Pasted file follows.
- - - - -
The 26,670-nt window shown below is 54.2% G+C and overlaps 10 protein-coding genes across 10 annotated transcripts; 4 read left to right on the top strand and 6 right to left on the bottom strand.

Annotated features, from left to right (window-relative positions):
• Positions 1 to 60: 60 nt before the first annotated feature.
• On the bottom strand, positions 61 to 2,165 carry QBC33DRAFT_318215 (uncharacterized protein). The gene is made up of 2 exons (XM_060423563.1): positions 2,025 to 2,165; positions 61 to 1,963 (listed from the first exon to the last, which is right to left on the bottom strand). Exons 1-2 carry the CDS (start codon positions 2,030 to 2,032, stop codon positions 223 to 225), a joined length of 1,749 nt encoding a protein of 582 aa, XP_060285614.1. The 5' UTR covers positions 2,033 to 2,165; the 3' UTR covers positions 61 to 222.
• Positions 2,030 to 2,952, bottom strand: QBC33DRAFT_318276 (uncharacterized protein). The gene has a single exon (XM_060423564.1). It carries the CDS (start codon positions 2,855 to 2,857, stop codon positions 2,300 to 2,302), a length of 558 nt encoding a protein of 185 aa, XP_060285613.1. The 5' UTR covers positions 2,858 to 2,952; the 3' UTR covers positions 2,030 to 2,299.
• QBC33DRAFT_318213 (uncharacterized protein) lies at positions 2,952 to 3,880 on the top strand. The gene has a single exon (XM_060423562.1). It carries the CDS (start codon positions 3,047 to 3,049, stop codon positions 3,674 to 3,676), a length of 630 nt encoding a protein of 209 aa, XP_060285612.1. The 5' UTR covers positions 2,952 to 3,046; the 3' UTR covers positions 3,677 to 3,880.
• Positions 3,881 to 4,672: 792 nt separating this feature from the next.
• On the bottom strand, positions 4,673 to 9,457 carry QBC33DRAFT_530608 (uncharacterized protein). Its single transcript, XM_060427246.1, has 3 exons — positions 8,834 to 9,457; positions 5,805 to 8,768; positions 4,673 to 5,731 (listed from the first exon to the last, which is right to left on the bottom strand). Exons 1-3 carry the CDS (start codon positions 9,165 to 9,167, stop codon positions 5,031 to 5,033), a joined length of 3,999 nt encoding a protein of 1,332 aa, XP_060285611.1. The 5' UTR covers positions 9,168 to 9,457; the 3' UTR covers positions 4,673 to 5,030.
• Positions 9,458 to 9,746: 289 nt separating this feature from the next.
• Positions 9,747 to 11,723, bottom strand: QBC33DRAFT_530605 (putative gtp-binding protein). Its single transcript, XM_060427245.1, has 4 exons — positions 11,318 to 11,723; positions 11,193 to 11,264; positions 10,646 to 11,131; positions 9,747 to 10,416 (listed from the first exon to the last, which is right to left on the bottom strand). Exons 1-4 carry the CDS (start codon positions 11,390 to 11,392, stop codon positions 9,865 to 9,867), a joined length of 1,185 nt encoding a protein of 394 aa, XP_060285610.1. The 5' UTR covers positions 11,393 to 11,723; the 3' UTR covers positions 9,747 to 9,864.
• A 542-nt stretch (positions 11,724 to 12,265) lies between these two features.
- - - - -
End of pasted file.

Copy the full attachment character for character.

The 26,670-nt window shown below is 54.2% G+C and overlaps 10 protein-coding genes across 10 annotated transcripts; 4 read left to right on the top strand and 6 right to left on the bottom strand.

Annotated features, from left to right (window-relative positions):
• Positions 1 to 60: 60 nt before the first annotated feature.
• On the bottom strand, positions 61 to 2,165 carry QBC33DRAFT_318215 (uncharacterized protein). The gene is made up of 2 exons (XM_060423563.1): positions 2,025 to 2,165; positions 61 to 1,963 (listed from the first exon to the last, which is right to left on the bottom strand). Exons 1-2 carry the CDS (start codon positions 2,030 to 2,032, stop codon positions 223 to 225), a joined length of 1,749 nt encoding a protein of 582 aa, XP_060285614.1. The 5' UTR covers positions 2,033 to 2,165; the 3' UTR covers positions 61 to 222.
• Positions 2,030 to 2,952, bottom strand: QBC33DRAFT_318276 (uncharacterized protein). The gene has a single exon (XM_060423564.1). It carries the CDS (start codon positions 2,855 to 2,857, stop codon positions 2,300 to 2,302), a length of 558 nt encoding a protein of 185 aa, XP_060285613.1. The 5' UTR covers positions 2,858 to 2,952; the 3' UTR covers positions 2,030 to 2,299.
• QBC33DRAFT_318213 (uncharacterized protein) lies at positions 2,952 to 3,880 on the top strand. The gene has a single exon (XM_060423562.1). It carries the CDS (start codon positions 3,047 to 3,049, stop codon positions 3,674 to 3,676), a length of 630 nt encoding a protein of 209 aa, XP_060285612.1. The 5' UTR covers positions 2,952 to 3,046; the 3' UTR covers positions 3,677 to 3,880.
• Positions 3,881 to 4,672: 792 nt separating this feature from the next.
• On the bottom strand, positions 4,673 to 9,457 carry QBC33DRAFT_530608 (uncharacterized protein). Its single transcript, XM_060427246.1, has 3 exons — positions 8,834 to 9,457; positions 5,805 to 8,768; positions 4,673 to 5,731 (listed from the first exon to the last, which is right to left on the bottom strand). Exons 1-3 carry the CDS (start codon positions 9,165 to 9,167, stop codon positions 5,031 to 5,033), a joined length of 3,999 nt encoding a protein of 1,332 aa, XP_060285611.1. The 5' UTR covers positions 9,168 to 9,457; the 3' UTR covers positions 4,673 to 5,030.
• Positions 9,458 to 9,746: 289 nt separating this feature from the next.
• Positions 9,747 to 11,723, bottom strand: QBC33DRAFT_530605 (putative gtp-binding protein). Its single transcript, XM_060427245.1, has 4 exons — positions 11,318 to 11,723; positions 11,193 to 11,264; positions 10,646 to 11,131; positions 9,747 to 10,416 (listed from the first exon to the last, which is right to left on the bottom strand). Exons 1-4 carry the CDS (start codon positions 11,390 to 11,392, stop codon positions 9,865 to 9,867), a joined length of 1,185 nt encoding a protein of 394 aa, XP_060285610.1. The 5' UTR covers positions 11,393 to 11,723; the 3' UTR covers positions 9,747 to 9,864.
• A 542-nt stretch (positions 11,724 to 12,265) lies between these two features.